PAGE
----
Development and preliminary evaluation of the Child Feeding Guide website and app:a tool to support caregivers with promoting healthy eating in children


Background: Fussy eating in young children is very common, with at least 50% of parents reporting having a fussy child. Eating behaviours established early in life tend to remain throughout childhood and into adulthood, so ensuring that children develop healthy eating behaviours from their earliest years is vital. Fussy children often refuse to eat healthy foods, like fruit and vegetables, but favour high-calorie foods instead. Diets low in fruit and vegetables have been linked to a number of preventable health conditions, such as diabetes and cancers, as well as to overweight and obesity. Fussy child eating behaviours can also cause anxiety and stress in caregivers, which can perpetuate the problem. Despite an abundance of available support for introducing complementary foods, practical advice about child feeding once weaning has occurred is lacking. Moreover, caregivers find available resources about feeding young children and promoting healthy eating to be “too basic” and have called for evidence-based, credible resources to help them manage children’s difficult or fussy eating behaviours. Empowering caregivers to effectively manage fussy eating behaviours and improve health in their children will likely prevent these eating behaviours from becoming engrained and reduce the number of children eating unhealthy or limited diets. Aim: To address the lack of child feeding support for caregivers by developing an evidence-based, credible and accessible support resource to promote healthy eating habits in young children and healthy feeding practices in caregivers. Method: Following a review of the literature and consultation with caregivers, the Child Feeding Guide was developed. The Child Feeding Guide is a website and free mobile app which offers information, advice and tools to help caregivers manage fussy eating behaviours. An online format was used to ensure the Child Feeding Guide is accessible and that a diverse range of caregivers can benefit from it. Health professionals and caregivers with young children were asked to use the newly-developed Child Feeding Guide and provide feedback on its usability, content, appearance and novelty. Results: Over 85% of health professionals agreed that the Child Feeding Guide contains useful information, is a beneficial resource, and is easy to use. 95% would recommend it to the families that they work with. 80% of caregivers reported that using it helped them to better understand their children’s eating behaviour. Caregivers commented that using the Child Feeding Guide had made them aware of how their feeding behaviours can inadvertently affect their child. Other features of the Child Feeding Guide were identified as beneficial, such as: the provision of advice alongside practical and realistic methods for improving mealtimes; tips for not using food for rewards or for comfort; information on common feeding pitfalls. Caregivers also reported finding the Child Feeding Guide novel, interesting and educational, and easy to use. Conclusions: Preliminary user feedback suggests that the Child Feeding Guide is filling a critical gap in available support resources. Caregivers and health professionals report that it is easy to use, helpful and accessible. While initial user testing of the Child Feeding Guide confirms its value, further formal testing of this resource is required prior to wider-scale roll-out.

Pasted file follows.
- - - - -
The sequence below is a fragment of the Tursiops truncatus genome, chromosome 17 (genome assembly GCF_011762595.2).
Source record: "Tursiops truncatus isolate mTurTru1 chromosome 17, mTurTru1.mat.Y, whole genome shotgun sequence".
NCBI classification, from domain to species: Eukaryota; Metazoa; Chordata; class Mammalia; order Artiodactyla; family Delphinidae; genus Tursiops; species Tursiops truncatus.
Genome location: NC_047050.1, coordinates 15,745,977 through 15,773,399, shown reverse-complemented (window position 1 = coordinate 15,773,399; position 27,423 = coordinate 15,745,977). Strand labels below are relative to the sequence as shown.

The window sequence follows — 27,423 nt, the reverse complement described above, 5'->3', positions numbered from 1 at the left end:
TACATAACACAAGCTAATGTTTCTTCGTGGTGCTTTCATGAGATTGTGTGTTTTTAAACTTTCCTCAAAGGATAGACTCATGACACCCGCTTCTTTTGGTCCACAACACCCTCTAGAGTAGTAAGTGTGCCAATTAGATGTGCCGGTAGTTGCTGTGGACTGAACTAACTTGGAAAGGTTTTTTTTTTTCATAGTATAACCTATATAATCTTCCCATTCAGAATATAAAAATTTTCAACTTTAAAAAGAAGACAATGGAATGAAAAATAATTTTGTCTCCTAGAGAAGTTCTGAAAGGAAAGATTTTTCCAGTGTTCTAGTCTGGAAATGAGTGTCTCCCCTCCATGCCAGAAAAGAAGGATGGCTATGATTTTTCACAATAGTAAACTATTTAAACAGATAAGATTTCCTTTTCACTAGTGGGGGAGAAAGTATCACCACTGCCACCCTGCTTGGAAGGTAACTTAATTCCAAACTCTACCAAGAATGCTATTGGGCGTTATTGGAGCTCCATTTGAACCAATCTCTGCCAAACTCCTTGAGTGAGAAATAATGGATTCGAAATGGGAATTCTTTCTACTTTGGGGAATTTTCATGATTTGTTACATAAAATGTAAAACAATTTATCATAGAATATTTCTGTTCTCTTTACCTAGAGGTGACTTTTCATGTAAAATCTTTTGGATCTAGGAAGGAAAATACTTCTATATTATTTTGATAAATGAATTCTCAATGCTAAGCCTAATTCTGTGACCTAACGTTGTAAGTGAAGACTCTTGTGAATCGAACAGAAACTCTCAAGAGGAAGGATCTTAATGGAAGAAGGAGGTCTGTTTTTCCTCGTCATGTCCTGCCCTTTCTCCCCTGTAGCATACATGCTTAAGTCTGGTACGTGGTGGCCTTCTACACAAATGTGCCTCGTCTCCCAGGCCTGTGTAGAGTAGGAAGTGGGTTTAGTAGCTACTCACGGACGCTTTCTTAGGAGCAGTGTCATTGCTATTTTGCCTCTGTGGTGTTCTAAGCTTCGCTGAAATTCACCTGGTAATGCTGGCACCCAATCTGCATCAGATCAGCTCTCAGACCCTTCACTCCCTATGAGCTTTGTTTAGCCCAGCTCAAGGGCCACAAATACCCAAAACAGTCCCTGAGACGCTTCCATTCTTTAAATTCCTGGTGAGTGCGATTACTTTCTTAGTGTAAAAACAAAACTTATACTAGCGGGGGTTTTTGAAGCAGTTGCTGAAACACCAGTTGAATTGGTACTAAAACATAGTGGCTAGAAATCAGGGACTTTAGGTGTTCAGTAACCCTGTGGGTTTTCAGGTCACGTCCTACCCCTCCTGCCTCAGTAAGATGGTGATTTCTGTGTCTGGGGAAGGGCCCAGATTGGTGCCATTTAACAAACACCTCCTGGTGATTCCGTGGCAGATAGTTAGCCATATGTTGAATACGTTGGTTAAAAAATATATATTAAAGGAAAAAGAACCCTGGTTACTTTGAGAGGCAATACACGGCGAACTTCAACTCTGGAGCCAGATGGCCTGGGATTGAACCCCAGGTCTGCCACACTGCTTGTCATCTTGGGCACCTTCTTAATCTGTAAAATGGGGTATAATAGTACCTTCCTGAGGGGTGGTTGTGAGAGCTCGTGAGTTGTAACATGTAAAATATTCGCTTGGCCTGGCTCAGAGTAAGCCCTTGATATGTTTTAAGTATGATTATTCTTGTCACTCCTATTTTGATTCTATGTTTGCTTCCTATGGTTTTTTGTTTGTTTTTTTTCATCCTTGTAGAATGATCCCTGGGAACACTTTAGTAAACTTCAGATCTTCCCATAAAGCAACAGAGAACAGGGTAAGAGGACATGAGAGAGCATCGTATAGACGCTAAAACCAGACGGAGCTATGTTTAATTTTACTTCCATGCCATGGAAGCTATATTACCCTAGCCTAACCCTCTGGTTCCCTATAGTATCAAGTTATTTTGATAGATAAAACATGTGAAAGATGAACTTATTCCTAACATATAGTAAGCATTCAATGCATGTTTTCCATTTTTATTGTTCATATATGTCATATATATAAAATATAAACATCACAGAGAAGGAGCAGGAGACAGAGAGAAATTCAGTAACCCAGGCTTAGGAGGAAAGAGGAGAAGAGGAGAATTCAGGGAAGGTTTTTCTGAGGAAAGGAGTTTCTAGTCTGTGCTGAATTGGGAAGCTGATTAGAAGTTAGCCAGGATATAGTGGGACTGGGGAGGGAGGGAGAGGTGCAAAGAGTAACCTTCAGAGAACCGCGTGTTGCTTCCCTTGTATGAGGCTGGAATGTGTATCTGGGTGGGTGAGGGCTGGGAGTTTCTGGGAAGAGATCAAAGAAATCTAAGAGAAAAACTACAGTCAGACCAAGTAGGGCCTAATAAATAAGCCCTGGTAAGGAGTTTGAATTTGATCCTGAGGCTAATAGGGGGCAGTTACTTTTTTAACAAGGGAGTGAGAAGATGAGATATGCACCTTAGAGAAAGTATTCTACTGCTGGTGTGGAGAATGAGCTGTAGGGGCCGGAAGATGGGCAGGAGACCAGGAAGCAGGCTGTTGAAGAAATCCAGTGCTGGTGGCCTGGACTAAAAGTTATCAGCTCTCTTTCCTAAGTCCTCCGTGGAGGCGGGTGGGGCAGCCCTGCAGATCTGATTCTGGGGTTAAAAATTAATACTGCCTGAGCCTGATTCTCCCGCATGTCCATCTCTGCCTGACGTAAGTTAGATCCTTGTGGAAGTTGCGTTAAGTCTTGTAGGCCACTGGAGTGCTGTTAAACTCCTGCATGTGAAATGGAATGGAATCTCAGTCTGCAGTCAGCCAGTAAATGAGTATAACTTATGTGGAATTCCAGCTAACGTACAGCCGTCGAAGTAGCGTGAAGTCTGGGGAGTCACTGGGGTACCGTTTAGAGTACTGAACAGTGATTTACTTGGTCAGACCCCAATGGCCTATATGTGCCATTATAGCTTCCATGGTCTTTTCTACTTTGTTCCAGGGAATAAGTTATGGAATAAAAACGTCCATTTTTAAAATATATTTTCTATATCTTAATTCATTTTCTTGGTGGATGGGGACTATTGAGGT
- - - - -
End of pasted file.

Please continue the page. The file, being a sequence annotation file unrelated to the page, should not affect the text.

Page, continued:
Publication DOI:
Divisions: College of Health & Life Sciences > School of Psychology
College of Health & Life Sciences
College of Health & Life Sciences > Applied Health Research Group
College of Health & Life Sciences > Chronic and Communicable Conditions
Additional Information: -
Event Title: 2nd Behaviour Change Conference
Event Type: Other
Event Dates: 2016-02-24 - 2016-02-25
Full Text Link:
Related URLs: https://www.fro ... /event_abstract (Publisher URL)
PURE Output Type: Conference contribution
Published Date: 2016-01-09
Accepted Date: 2015-12-04
Authors: Haycraft, Emma
Witcomb, Gemma
Farrow, Claire (ORCID Profile 0000-0003-3745-6610)


Item under embargo.

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